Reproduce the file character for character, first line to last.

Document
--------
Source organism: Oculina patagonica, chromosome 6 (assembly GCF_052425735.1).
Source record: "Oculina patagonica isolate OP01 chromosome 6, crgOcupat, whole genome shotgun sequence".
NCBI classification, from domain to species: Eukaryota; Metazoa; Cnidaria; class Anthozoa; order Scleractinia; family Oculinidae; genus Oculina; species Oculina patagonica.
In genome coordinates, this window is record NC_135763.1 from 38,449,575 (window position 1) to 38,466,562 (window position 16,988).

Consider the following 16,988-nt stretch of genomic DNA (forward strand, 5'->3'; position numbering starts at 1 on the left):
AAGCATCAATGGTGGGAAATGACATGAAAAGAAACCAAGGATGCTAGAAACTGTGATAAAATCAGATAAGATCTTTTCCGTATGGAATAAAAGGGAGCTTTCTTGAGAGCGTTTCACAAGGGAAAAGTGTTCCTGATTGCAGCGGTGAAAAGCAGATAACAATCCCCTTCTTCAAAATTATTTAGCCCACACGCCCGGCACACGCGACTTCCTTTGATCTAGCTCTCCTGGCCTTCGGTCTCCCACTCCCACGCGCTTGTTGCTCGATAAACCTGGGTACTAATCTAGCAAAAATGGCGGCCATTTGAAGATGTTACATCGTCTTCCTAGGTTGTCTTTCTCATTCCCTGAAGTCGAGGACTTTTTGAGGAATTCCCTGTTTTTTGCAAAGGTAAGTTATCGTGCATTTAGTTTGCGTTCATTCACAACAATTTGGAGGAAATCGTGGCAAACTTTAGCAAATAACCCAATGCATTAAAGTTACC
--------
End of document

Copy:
Source organism: Oculina patagonica, chromosome 6 (assembly GCF_052425735.1).
Source record: "Oculina patagonica isolate OP01 chromosome 6, crgOcupat, whole genome shotgun sequence".
NCBI classification, from domain to species: Eukaryota; Metazoa; Cnidaria; class Anthozoa; order Scleractinia; family Oculinidae; genus Oculina; species Oculina patagonica.
In genome coordinates, this window is record NC_135763.1 from 38,449,575 (window position 1) to 38,466,562 (window position 16,988).

Consider the following 16,988-nt stretch of genomic DNA (forward strand, 5'->3'; position numbering starts at 1 on the left):
AAGCATCAATGGTGGGAAATGACATGAAAAGAAACCAAGGATGCTAGAAACTGTGATAAAATCAGATAAGATCTTTTCCGTATGGAATAAAAGGGAGCTTTCTTGAGAGCGTTTCACAAGGGAAAAGTGTTCCTGATTGCAGCGGTGAAAAGCAGATAACAATCCCCTTCTTCAAAATTATTTAGCCCACACGCCCGGCACACGCGACTTCCTTTGATCTAGCTCTCCTGGCCTTCGGTCTCCCACTCCCACGCGCTTGTTGCTCGATAAACCTGGGTACTAATCTAGCAAAAATGGCGGCCATTTGAAGATGTTACATCGTCTTCCTAGGTTGTCTTTCTCATTCCCTGAAGTCGAGGACTTTTTGAGGAATTCCCTGTTTTTTGCAAAGGTAAGTTATCGTGCATTTAGTTTGCGTTCATTCACAACAATTTGGAGGAAATCGTGGCAAACTTTAGCAAATAACCCAATGCATTAAAGTTACC